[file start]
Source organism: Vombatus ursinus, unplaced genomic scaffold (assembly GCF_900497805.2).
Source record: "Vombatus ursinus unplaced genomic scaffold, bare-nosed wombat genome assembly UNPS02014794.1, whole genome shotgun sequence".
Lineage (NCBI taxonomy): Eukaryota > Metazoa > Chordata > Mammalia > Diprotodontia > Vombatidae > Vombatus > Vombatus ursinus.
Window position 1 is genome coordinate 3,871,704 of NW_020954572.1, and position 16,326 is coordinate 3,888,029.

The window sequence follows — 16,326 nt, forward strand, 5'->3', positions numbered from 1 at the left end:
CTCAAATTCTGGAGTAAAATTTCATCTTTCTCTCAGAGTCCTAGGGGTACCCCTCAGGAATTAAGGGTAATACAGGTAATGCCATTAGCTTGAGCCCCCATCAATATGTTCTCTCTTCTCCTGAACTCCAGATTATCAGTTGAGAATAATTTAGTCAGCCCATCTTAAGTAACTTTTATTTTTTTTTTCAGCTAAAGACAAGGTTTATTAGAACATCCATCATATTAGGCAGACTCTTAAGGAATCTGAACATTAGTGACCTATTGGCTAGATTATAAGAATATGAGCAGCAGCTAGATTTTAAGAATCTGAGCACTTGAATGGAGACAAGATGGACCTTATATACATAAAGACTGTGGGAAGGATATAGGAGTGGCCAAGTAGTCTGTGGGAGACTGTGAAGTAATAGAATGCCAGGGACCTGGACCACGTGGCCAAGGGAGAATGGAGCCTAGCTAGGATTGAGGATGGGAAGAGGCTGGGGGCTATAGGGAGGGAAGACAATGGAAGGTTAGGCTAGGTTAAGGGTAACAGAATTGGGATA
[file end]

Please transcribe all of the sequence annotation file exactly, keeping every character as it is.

Source organism: Vombatus ursinus, unplaced genomic scaffold (assembly GCF_900497805.2).
Source record: "Vombatus ursinus unplaced genomic scaffold, bare-nosed wombat genome assembly UNPS02014794.1, whole genome shotgun sequence".
Lineage (NCBI taxonomy): Eukaryota > Metazoa > Chordata > Mammalia > Diprotodontia > Vombatidae > Vombatus > Vombatus ursinus.
Window position 1 is genome coordinate 3,871,704 of NW_020954572.1, and position 16,326 is coordinate 3,888,029.

The window sequence follows — 16,326 nt, forward strand, 5'->3', positions numbered from 1 at the left end:
CTCAAATTCTGGAGTAAAATTTCATCTTTCTCTCAGAGTCCTAGGGGTACCCCTCAGGAATTAAGGGTAATACAGGTAATGCCATTAGCTTGAGCCCCCATCAATATGTTCTCTCTTCTCCTGAACTCCAGATTATCAGTTGAGAATAATTTAGTCAGCCCATCTTAAGTAACTTTTATTTTTTTTTTCAGCTAAAGACAAGGTTTATTAGAACATCCATCATATTAGGCAGACTCTTAAGGAATCTGAACATTAGTGACCTATTGGCTAGATTATAAGAATATGAGCAGCAGCTAGATTTTAAGAATCTGAGCACTTGAATGGAGACAAGATGGACCTTATATACATAAAGACTGTGGGAAGGATATAGGAGTGGCCAAGTAGTCTGTGGGAGACTGTGAAGTAATAGAATGCCAGGGACCTGGACCACGTGGCCAAGGGAGAATGGAGCCTAGCTAGGATTGAGGATGGGAAGAGGCTGGGGGCTATAGGGAGGGAAGACAATGGAAGGTTAGGCTAGGTTAAGGGTAACAGAATTGGGATA